How to Survive this Election

Photograph Source: Sharon Mollerus – CC BY 2.0

Having closely followed the 2016 Election, from the clear signs of manipulation and potential fraud in the earliest Primaries to the finger-pointing and hysteria over alleged Russian “election hacking” after one of the most unpopular US Presidential candidates in History beat another of the most unpopular of the US Presidential candidates in History, I resolved to stop following the media circus that passes for “politics” in our country. I thus managed to steer clear of what promised to be a remake of the 2016 Election – until last week when the CNN attack on Sanders finally drew me in.

Moved by a morbid curiosity, I soon found myself rubbernecking in this slow-motion train wreck, as the ensuing onslaught by Warren, Clinton, Biden and the usual DNC corporate media suspects rolled out, including the NYT’s wink-and-nod endorsement of Warren and Klobuchar (lucky for them there were still three women in the race so that they could ignore Gabbard).

But lending one’s neurons to the cynical machinations of our faux politics is highly corrosive for the soul: it’s difficult not to be tainted by the sheer insincerity, hypocrisy, mendacity and negativity of the spectacle, even as one seeks to deconstruct and expose it.

The current lamentable state of US electoral politics is not an aberration that can be blamed on anyone individual or political party. While Trump is both its product and poster child, he is not its cause but merely an example of the sort of person who naturally who thrives on it. Our electoral and legislative system runs on money the way our economy runs on debt, our industry runs on oil and our campaigns run on petty personal drama and distraction. The reality TV that Trump mastered before entering politics was the perfect preparation for the meaningless spectacle of US party politics and we will not beat him – or stop the emergence of something even worse – until we root out the deeper culture from which he emerged; a culture that, whether by chance or design, prevents us from seeing the true roots of our problems.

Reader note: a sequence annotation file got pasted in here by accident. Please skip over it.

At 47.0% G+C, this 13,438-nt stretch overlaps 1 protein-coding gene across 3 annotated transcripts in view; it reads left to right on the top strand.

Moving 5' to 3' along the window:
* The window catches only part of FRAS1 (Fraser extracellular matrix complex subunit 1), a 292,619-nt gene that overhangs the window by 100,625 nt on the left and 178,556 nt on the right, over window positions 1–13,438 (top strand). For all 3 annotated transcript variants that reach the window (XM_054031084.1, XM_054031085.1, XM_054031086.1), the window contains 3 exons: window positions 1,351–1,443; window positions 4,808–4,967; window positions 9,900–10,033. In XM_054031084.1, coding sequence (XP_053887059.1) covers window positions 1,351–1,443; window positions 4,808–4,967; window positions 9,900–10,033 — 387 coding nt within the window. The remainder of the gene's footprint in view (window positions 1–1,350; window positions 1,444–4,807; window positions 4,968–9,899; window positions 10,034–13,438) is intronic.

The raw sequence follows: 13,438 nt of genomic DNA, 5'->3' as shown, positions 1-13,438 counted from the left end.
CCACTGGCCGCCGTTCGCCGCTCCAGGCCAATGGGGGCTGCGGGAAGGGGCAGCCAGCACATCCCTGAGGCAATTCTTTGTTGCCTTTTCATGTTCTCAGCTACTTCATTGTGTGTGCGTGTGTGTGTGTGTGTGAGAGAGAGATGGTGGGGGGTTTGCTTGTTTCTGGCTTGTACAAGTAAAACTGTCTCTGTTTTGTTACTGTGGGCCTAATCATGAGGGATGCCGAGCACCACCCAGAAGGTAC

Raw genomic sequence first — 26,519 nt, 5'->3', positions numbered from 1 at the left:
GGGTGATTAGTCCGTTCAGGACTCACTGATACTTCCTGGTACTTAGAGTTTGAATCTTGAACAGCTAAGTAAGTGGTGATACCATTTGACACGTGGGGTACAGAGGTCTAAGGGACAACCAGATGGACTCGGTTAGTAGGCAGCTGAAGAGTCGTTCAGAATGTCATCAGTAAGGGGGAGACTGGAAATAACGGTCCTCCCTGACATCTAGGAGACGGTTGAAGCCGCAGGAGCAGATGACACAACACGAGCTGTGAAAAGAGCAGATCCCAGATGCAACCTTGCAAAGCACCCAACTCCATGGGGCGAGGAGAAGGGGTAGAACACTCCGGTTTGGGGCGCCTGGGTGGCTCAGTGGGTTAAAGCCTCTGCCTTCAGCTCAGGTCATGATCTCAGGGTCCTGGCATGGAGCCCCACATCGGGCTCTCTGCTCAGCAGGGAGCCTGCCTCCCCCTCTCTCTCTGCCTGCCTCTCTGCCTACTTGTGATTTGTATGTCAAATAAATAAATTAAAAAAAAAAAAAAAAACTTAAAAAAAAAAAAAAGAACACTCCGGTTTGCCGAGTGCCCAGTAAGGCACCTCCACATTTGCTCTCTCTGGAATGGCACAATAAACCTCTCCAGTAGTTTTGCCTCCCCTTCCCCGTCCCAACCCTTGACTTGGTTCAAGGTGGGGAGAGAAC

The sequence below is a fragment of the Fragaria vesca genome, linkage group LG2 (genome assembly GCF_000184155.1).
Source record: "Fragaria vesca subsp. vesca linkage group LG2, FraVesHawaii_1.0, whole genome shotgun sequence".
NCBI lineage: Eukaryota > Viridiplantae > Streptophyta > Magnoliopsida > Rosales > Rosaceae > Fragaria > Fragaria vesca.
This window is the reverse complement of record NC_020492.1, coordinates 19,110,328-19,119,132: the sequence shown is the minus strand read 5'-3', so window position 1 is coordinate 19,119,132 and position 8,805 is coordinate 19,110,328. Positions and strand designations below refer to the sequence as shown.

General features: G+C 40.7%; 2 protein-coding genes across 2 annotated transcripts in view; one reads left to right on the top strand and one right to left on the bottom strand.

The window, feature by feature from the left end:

The division of our population into “Liberals” and “Conservatives” and the near-total erasure of the rest of the political spectrum; the ever-mounting mutual demonization of these two groups via identity politics, emotionally-charged buzz issues (Gun Control, Abortion, Gay Marriage…), and an obsessive focus on personalities rather than policies all mask the deep structural similarities between the two “sides”: support for Endless Imperial War, the unchecked expansion of corporate power, the dismantling of our civil liberties, the transfer of wealth to the economic elite and rising social inequity, the deepening of the Surveillance State, the War on Whistleblowers and increasingly, journalists, to name a few.

The greatest single obstacle to change at this point are the media information ecosystems that create our normative political identities, catering to and reinforcing the “Liberal-Conservative” divide and help to prevent their readers, listeners and viewers from focusing on the very need for change, let alone the potential forms it might take. Those who plug into these echo chambers of consent manufacturing have their concerns defined for them and anyone who tries to call attention to the true structural causes of our increasingly disastrous situation is invariably marginalized. Above the constant media noise of these discursive bubbles, voices of reason are not heard, vital information is not shared, and critical discussions are not held. Nor are we properly informed on the political activities of the owners and sponsors of our news sources and the political conflicts of interest they might generate. It is quite literally a “pay no attention to the man behind the curtain” moment.